Lindokuhle Cindy Nene is on course to find new treatment for cancer. Nene’s current research investigates the physicochemical properties of organic dyes, known as phthalocyanines, and their potential for treating cancer when exposed to ultrasound and light of a specific wavelength.
This type of therapy, known as sono-photodynamic combination therapy, addresses the limitations of conventional cancer treatment methodologies in that it is potentially non-invasive, cancer-specific and capable of treating both superficial and deep-seated cancers.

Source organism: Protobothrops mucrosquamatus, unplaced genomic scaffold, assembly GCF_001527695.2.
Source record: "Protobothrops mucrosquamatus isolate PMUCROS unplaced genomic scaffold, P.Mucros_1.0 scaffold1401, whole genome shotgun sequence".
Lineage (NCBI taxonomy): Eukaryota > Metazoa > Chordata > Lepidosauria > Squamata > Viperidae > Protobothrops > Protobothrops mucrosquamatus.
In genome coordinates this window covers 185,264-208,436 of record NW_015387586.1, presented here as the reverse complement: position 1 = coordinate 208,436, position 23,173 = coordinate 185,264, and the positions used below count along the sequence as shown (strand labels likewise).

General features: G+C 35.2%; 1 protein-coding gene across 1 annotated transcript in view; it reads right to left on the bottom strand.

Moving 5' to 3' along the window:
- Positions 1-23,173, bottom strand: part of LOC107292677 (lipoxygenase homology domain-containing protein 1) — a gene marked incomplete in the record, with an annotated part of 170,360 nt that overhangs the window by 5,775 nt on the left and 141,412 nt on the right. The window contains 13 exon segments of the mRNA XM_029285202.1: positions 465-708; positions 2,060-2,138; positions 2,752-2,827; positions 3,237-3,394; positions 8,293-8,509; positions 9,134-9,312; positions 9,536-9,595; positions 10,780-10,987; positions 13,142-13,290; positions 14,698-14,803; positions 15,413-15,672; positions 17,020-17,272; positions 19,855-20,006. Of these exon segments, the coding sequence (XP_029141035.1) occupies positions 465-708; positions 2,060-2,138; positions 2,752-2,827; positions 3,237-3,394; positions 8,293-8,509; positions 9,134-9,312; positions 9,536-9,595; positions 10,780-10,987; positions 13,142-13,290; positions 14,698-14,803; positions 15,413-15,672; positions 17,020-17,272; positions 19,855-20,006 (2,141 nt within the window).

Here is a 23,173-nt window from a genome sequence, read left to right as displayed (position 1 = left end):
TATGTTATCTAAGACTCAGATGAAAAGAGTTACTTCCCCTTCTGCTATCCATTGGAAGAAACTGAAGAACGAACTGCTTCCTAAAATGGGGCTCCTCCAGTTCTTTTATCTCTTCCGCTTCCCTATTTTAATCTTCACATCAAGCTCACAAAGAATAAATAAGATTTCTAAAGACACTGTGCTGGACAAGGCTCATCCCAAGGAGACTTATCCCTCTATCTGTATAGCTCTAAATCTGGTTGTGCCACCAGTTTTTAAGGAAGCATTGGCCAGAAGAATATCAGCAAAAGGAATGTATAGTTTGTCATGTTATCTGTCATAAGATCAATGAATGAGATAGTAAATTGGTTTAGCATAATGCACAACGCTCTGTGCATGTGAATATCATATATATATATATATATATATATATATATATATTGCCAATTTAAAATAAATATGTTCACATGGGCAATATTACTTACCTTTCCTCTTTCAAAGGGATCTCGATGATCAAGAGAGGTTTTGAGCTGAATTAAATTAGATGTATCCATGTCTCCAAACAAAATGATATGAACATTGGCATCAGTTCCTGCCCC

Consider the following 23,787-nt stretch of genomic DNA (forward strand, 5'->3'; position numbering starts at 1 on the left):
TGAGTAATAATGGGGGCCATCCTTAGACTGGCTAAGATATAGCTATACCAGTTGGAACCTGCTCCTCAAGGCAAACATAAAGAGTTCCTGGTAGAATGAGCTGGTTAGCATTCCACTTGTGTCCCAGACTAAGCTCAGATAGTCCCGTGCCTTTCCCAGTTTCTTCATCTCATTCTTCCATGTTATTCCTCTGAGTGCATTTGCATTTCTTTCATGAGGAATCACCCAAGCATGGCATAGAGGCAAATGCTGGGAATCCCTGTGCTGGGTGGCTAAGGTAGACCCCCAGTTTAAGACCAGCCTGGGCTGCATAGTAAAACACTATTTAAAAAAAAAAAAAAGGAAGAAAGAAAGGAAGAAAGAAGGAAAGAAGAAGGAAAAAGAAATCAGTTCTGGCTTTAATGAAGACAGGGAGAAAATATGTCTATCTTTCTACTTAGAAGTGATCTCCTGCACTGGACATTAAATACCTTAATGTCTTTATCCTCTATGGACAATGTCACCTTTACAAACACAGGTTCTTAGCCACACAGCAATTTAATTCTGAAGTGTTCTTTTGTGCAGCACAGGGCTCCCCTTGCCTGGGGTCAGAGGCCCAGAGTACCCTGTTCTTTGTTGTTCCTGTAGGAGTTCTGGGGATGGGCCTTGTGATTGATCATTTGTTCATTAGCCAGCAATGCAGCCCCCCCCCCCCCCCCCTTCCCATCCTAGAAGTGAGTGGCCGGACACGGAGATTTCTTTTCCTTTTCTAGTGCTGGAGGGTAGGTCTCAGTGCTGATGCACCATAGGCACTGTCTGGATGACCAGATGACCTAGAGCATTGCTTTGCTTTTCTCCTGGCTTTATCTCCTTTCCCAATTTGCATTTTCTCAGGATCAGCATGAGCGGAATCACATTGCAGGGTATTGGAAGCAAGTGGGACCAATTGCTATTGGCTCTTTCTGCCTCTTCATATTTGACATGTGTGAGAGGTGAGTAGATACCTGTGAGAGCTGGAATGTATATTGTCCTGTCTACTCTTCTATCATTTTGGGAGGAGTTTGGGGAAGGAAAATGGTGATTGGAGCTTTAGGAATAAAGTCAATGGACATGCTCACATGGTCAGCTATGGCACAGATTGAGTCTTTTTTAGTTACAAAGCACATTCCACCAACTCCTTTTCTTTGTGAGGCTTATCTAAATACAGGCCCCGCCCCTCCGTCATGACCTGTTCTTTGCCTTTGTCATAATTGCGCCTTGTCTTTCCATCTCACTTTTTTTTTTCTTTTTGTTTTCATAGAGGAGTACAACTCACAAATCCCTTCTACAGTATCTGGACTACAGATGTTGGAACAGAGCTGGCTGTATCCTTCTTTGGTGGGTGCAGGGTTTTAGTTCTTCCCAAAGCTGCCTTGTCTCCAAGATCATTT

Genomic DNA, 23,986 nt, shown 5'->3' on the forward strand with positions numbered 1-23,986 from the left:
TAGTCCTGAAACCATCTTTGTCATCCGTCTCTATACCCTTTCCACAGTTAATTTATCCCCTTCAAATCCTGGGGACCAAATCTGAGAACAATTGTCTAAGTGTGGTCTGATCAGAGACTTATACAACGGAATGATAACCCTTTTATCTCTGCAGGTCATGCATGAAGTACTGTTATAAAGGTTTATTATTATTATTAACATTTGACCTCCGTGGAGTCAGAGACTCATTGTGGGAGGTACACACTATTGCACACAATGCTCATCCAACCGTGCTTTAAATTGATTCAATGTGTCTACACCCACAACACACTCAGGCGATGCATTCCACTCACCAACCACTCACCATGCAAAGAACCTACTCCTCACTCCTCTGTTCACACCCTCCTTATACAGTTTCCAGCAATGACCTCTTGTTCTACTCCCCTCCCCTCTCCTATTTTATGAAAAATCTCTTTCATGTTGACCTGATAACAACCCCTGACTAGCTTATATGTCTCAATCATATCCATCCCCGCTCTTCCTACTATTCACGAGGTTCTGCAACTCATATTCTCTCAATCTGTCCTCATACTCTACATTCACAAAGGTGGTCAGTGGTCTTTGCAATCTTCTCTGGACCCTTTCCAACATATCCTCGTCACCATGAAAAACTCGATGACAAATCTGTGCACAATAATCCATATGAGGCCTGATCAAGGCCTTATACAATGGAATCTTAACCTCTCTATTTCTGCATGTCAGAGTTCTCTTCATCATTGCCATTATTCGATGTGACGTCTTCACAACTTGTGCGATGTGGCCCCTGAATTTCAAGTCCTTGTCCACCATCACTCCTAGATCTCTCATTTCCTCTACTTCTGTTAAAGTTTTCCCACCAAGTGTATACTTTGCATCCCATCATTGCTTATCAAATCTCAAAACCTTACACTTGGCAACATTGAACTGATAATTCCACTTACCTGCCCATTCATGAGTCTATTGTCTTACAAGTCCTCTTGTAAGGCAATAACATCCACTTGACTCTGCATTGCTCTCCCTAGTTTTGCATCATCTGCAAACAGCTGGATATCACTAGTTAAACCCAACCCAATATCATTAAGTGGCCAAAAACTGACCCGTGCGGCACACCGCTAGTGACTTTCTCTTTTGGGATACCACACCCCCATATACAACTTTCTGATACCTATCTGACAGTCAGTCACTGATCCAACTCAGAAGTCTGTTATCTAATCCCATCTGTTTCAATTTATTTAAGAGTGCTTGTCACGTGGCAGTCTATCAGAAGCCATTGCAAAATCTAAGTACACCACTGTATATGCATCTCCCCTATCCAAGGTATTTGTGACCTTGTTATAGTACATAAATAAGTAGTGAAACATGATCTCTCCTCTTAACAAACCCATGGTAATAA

Nene obtained a BSc, a BSc Honours in Biochemistry and an MSc in Chemistry with distinction from Rhodes. In 2017, Nene spent two months at Japan’s Shinshu University studying synthesis of phthalocyanines. She was also awarded a bursary to conduct research on the synthesis of positron emission tomography imaging agents for the detection of non-communicative diseases at the renowned Chimie ParisTech for six months. Nene’s two published articles and one co-authored paper appeared in the respected journals Inorganica Chimica Acta, Dyes and Pigments and the New Journal of Chemistry.